Since this is one of my favourite months of the year, I am determined to make the most of it. I will continue to explore all the luxuries of this beautiful golden month; I will continue to create; and I will seek to be inspired every day in order to inspire others. It feels as though this year has been a roller coaster ride for many, and we all deal with challenges. Yet, I want to make life sweeter. Every day. Who’s coming with me?
To go along with the above theme, I will share with you a recipe for a fantastic sweet and heart-warming soup. I first experimented with this soup two winters ago and its simple and delicious flavour brought me home to comfort.
Sweet Potato and Carrot Soup
2 medium-large sweet potatoes or yams
1 tbsp butter or ghee (to make the soup vegan, you may use EVOO or coconut oil)
1 large white or yellow onion, chopped
3 cloves garlic, minced
4 medium carrots, chopped
7 cups vegetable stock or water
1 tsp sea salt
1 tsp turmeric powder
2 bay leaves
1 tsp cinnamon (optional)
1. Wash and bake the sweet potatoes for about an hour at 350F (preheated oven). Using a fork, pierce the potatoes to ensure that they are soft enough. Allow the sweet potatoes to cool before peeling them and chopping into 1-inch cubes.
2. In a heavy-bottom cooking pot, melt the butter / ghee / oil on medium-high heat. Add the chopped onion and minced garlic and cook for a few minutes on medium heat, until golden and soft.
3. Add the chopped sweet potato and carrots to the pot and continue cooking for about five minutes, stirring occasionally.
4. Stir in the salt, turmeric, bay leaves, and cinnamon (if using). Continue cooking for another minute, stirring constantly.
5. Add the vegetable stock or water and bring to a boil. Then, cover the pot and allow to simmer for about 30 minutes.
6. Allow the soup to cool. Then, discard the bay leaves, and puree in batches in a standing blender or use an immersion blender. The consistency should be completely smooth.
7. Serve and enjoy!
I served this soup for lunch last week with a sprinkle of black sesame seeds. On the side are two mini pitas with avocado and sea salt on top, with baby spinach, homemade sour cabbage and carrot slaw, and a drizzle of EVOO.
If you are in the Toronto area, visit this wonderful show to purchase unique handmade products. It’s a great opportunity to start your Christmas shopping early. We will be at booth 110 and look forward to meeting many of our clients there.
Best wishes for a colourful and sweet first week of October,
It all started with a creative writing exercise during which I was asked to write a vignette about my hair. Sitting at my sewing machine table that doubles as a writing desk, I smiled to myself as I typed the first words of my personal hair story. Here was a Pandora’s box, opened wide. At the time of writing the story, I was determined to let my hair grow. I wasn’t going to touch it until mid-December, when I was planning to return to a salon for a simple trim that would keep me looking presentable and avoid the awkward in-between stage that is inevitable with the growing out of hair. For a reminder of how my hair looked a week ago, refer back to last week’s post.
My hair and I have been the best of friends and we have been sworn enemies. A few times, I painstakingly grew my hair long only to get bored with it, walk into a salon and confidently say to a stunned hairstylist standing behind me and facing me in the mirror, “Just chop it off!” Okay, maybe my words weren’t as bold. Instead, I would sigh and say, demurely, “I think I want to go short again.” It feels liberating to have the old hair drift onto the sleek hardwood floor. There is something akin to a feeling of true pleasure as I would take a deep breath, look at my reflection in the mirror and realize how fantastic my hair looks. After each dramatic transformation, it looked — and felt — like a different person was gazing back at me. I would walk out of the salon, standing a bit taller, and catch myself constantly bringing my hand up to my freshly cut hair to play with my new short style.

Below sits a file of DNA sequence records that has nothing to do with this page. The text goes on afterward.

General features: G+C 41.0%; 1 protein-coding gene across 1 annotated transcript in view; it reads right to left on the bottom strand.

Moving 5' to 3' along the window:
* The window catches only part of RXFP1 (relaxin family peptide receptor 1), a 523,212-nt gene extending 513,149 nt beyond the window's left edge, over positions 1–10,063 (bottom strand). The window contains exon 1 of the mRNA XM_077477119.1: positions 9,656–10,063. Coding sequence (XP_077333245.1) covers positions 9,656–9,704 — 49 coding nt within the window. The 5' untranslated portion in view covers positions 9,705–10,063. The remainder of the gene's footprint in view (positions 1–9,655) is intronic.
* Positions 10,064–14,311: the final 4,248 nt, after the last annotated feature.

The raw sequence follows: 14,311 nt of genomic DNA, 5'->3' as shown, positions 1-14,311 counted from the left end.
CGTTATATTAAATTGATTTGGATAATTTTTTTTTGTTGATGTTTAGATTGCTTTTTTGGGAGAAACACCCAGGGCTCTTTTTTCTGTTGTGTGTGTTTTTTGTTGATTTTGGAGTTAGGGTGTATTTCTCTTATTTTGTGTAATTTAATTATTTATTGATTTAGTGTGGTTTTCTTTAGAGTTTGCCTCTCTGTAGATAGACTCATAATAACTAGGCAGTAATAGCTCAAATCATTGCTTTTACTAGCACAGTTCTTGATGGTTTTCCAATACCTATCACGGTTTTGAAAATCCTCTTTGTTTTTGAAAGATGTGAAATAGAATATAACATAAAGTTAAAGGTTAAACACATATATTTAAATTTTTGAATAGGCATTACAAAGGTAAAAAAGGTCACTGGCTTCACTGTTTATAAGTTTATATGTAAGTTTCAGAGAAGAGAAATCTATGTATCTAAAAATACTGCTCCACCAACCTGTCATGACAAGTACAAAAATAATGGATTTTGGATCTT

The last time my hair was long, in September 2011. This photo was taken in San Francisco.
And then, I would get bored with it. Suddenly, everywhere around me were images of gorgeous women with luscious long locks. Long hair envy. That’s what it is. Likewise, after years of growing my hair, I would get that old familiar pang upon seeing a pretty gamine pixie cut on someone who looks perfectly chic. I would turn to the person next to me (usually Pawel) and say, “Oh, I really want to get my hair cut short again.”
This is what my hair looked like on most days, as I would wear it tied back in a bun. Nothing to write home about.
And one more photo from that SF trip, just because I’m feeling nostalgic. See what I mean? Boring, pulled-back hair.
Each journey to growing my hair has been long and arduous, taking years. My first short haircut, in 2004, was inspired by Meg Ryan’s hair in You’ve Got Mail. In 2008, I decided to get a chin-length cut on a whim. Unfortunately, I went to a terrible new salon and the hairstylist was a bit over-enthusiastic when I told her I’m comfortable with having my hair cut short, so I ended up with a shorter style than I had expected to see. Nevertheless, I loved it. And in 2011, I did it again with an inverted bob, donating 10 inches of my hair to be made into a wig. Since then, I have been attempting to grow it, only to get bored with it once my hair reached a shoulder-length bob style.
Long hair is easy to hide on a bad day when we don’t have much time to style it. On most days, I would wear my hair in a ponytail or wrapped in a bun. Short hair is practically impossible to hide, especially on a humid summer day when I leave the yoga studio following a sweaty class looking every bit like a mad scientist, with curls sticking out in every direction. And yet, short hair is easier to style and looks fabulous with a great cut. So, what to choose? That was my embarrassing inner dialogue, and yes, I will confess — blushing all the while — to thinking about my hair too frequently, obsessively.